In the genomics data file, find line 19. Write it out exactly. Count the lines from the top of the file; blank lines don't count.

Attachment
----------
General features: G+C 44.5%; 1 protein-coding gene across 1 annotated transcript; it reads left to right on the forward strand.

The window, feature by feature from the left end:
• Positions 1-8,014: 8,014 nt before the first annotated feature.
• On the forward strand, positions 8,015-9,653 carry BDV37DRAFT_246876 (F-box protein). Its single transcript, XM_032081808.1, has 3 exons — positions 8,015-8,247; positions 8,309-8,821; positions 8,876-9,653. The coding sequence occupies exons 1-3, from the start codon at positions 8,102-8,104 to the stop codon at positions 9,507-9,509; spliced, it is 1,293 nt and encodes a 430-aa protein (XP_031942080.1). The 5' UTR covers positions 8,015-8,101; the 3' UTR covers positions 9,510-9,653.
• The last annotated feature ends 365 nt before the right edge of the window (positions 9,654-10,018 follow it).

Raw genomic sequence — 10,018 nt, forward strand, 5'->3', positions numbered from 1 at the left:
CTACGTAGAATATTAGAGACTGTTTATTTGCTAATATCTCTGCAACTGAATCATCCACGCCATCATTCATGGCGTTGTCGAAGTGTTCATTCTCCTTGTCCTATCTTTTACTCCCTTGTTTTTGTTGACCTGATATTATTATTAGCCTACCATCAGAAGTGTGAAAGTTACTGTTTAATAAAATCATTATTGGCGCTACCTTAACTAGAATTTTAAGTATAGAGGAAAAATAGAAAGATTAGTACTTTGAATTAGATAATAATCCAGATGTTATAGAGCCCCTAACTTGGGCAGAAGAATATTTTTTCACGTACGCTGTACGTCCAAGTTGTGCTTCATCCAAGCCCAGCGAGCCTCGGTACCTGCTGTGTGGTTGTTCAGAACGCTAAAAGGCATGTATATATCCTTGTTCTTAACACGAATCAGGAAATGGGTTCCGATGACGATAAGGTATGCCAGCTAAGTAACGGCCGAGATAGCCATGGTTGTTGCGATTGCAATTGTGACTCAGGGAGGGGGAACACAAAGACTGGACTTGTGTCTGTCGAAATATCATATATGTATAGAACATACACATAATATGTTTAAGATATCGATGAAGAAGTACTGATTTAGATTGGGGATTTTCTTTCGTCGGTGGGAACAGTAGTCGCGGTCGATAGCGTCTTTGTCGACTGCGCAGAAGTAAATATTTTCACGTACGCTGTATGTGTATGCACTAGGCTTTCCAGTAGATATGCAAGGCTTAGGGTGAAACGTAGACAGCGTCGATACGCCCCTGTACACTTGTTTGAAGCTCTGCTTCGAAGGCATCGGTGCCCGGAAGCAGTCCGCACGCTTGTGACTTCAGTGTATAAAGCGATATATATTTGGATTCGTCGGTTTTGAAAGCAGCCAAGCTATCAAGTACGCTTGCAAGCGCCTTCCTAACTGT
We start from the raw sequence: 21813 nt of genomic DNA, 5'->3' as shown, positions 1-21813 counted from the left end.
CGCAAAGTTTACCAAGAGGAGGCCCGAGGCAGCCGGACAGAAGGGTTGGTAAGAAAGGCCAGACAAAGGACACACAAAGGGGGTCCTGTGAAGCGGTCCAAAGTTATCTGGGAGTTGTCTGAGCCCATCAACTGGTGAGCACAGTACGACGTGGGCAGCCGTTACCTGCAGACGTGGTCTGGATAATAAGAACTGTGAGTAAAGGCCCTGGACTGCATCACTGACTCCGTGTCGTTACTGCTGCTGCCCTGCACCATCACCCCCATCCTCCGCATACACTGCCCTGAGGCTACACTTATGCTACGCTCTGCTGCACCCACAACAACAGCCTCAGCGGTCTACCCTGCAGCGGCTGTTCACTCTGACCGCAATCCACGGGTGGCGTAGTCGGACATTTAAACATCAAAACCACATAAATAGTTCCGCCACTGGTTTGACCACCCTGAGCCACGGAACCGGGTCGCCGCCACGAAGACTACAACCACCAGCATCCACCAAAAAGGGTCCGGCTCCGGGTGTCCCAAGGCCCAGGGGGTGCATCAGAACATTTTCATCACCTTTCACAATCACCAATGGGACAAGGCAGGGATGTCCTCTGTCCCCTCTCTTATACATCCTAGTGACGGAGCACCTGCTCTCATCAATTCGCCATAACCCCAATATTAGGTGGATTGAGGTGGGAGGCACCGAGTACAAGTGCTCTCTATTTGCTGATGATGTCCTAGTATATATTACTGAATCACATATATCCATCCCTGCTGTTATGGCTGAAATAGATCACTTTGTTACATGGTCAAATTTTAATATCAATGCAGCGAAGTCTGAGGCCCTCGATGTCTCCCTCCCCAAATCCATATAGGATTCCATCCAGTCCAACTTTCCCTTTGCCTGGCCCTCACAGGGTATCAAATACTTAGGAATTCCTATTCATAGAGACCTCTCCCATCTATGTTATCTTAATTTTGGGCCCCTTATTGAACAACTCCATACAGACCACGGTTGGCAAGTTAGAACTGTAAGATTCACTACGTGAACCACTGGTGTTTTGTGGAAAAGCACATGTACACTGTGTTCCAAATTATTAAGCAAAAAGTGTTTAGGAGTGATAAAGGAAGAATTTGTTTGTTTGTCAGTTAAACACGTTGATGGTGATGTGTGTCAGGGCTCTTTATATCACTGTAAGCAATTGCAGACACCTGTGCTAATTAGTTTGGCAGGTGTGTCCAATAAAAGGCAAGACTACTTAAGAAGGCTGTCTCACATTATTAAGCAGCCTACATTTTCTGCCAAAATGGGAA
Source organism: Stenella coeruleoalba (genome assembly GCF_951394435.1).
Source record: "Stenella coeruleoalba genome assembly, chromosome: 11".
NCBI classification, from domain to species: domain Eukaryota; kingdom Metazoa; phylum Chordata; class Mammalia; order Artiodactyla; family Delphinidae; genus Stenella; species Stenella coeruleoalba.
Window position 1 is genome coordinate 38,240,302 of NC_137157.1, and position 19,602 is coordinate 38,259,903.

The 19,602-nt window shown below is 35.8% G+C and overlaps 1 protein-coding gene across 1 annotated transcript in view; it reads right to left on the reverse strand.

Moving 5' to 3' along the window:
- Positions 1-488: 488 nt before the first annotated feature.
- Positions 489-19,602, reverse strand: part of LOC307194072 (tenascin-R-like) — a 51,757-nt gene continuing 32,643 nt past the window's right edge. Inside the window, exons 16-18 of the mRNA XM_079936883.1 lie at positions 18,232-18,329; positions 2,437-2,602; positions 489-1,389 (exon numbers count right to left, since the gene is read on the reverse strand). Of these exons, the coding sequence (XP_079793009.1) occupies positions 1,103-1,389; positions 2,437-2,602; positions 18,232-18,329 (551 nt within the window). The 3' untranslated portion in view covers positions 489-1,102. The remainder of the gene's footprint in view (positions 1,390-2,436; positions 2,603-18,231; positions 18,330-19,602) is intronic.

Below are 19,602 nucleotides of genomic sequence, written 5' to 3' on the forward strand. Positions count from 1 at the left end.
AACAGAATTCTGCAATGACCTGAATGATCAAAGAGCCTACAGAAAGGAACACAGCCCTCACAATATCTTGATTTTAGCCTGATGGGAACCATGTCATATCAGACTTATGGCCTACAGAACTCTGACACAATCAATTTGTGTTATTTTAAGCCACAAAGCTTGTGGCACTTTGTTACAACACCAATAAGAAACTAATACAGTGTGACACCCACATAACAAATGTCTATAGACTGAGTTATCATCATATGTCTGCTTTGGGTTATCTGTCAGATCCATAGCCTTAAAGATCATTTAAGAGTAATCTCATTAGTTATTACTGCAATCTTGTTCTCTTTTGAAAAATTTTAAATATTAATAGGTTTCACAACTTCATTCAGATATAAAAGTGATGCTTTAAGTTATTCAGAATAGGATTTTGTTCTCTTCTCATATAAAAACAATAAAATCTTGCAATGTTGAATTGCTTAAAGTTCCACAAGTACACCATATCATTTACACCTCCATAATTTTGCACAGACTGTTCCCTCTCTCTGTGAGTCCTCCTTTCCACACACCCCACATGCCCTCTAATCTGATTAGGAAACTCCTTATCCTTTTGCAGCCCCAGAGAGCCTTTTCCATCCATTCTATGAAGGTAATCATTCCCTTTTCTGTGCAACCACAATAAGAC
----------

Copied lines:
AACAGAATTCTGCAATGACCTGAATGATCAAAGAGCCTACAGAAAGGAACACAGCCCTCACAATATCTTGATTTTAGCCTGATGGGAACCATGTCATATCAGACTTATGGCCTACAGAACTCTGACACAATCAATTTGTGTTATTTTAAGCCACAAAGCTTGTGGCACTTTGTTACAACACCAATAAGAAACTAATACAGTGTGACACCCACATAACAAATGTCTATAGACTGAGTTATCATCATATGTCTGCTTTGGGTTATCTGTCAGATCCATAGCCTTAAAGATCATTTAAGAGTAATCTCATTAGTTATTACTGCAATCTTGTTCTCTTTTGAAAAATTTTAAATATTAATAGGTTTCACAACTTCATTCAGATATAAAAGTGATGCTTTAAGTTATTCAGAATAGGATTTTGTTCTCTTCTCATATAAAAACAATAAAATCTTGCAATGTTGAATTGCTTAAAGTTCCACAAGTACACCATATCATTTACACCTCCATAATTTTGCACAGACTGTTCCCTCTCTCTGTGAGTCCTCCTTTCCACACACCCCACATGCCCTCTAATCTGATTAGGAAACTCCTTATCCTTTTGCAGCCCCAGAGAGCCTTTTCCATCCATTCTATGAAGGTAATCATTCCCTTTTCTGTGCAACCACAATAAGAC